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BWW Reviews: THE COMEDY OF ERRORS Tickles Every Funny Bone

One of Shakespeare's earliest works, and his shortest, The Comedy of Errors is an exciting first time collaboration between the illustrious and highly respected specialist group, Bell Shakespeare, and the State Theatre Company of South Australia. It is premiering in Adelaide before embarking on an Australian tour during the months ahead.

Presenting a production of one of Shakespeare's plays is a "damned if you do, damned if you don't" situation when it comes to modernising the play. Purists will criticise you if you modernise it and others will criticise you if you present it in a form the purists will accept. This production, directed by Imara Savage, walks a fine line between the two, setting it in modern times, but adhering to the text and making use of the poetry in the Bard's writing.

Along with modern dress, and Pip Runciman's set, consisting of a row of eight translucent double doors across the rear of the stage, above which illuminated signs appear delineating the various locations, there is also a considerable degree of physicality, much of it traceable back to devices used in Commedia dell'Arte. It is, of course, based on plays by Plautus, so Shakespeare's references to Roman comedy are natural, with slapstick, pratfalls, and the like, being fitting parts of a production of this play.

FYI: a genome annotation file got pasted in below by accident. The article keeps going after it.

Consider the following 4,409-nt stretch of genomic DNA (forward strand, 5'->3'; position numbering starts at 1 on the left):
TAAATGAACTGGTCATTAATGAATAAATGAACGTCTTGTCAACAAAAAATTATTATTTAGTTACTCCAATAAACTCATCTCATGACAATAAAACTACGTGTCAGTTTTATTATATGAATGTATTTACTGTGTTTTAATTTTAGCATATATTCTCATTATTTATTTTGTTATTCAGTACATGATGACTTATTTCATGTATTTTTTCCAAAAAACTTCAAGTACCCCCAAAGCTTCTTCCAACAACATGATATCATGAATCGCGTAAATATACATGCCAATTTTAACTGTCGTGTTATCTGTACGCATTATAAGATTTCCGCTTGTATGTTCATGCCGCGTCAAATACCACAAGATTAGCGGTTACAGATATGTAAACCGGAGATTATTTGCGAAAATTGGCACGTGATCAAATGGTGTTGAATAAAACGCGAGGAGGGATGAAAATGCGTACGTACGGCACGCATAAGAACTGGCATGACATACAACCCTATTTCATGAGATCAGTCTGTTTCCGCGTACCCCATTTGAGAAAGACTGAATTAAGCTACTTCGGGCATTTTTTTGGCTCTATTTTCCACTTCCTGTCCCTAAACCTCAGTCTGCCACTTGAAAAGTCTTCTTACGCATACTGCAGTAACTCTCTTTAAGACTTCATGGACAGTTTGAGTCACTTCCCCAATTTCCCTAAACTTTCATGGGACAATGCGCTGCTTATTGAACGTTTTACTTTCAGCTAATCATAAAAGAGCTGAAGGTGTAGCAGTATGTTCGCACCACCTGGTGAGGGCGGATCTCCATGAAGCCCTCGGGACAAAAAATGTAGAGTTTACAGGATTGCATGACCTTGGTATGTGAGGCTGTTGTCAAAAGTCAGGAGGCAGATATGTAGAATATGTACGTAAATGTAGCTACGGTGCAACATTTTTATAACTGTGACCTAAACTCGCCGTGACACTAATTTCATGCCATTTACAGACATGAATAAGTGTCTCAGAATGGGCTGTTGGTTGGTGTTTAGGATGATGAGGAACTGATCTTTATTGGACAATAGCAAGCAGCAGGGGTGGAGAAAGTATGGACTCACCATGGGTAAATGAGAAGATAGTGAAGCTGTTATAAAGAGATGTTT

It is set in Ephesus, and the action takes place within a day and a night, but the story began many years before. A rich merchant, Egeon, and his wife, Emilia, had twin sons. At the same time, a poor couple also had twin sons and, as they could not afford to raise them, the merchant bought them to be servants to his own sons. Travelling by sea, they were shipwrecked and the merchant, and one of each set of twins, was separated from his wife the other two boys. He found himself in Syracuse, where he brought them up. Now he is searching for his wife and the other son and his servant.

He has come to Ephesus, been arrested, and faces the death penalty, as it is illegal for merchants from Syracuse to enter Ephesus. His son and his servant are also in Ephesus seeking their twin brothers. Unbeknownst to any of them, this is where Emilia and the other two boys have lived since the shipwreck. The two boys raised by Egeon, having lost their twins, adopted their names (Reft of his brother, but retain'd his name--) and so became Antipholus and Dromio of Syracuse, thus, being identical twins, and now having the same names as Antipholus and Dromio of Ephesus, setting up the situation for all manner of mistaken identities.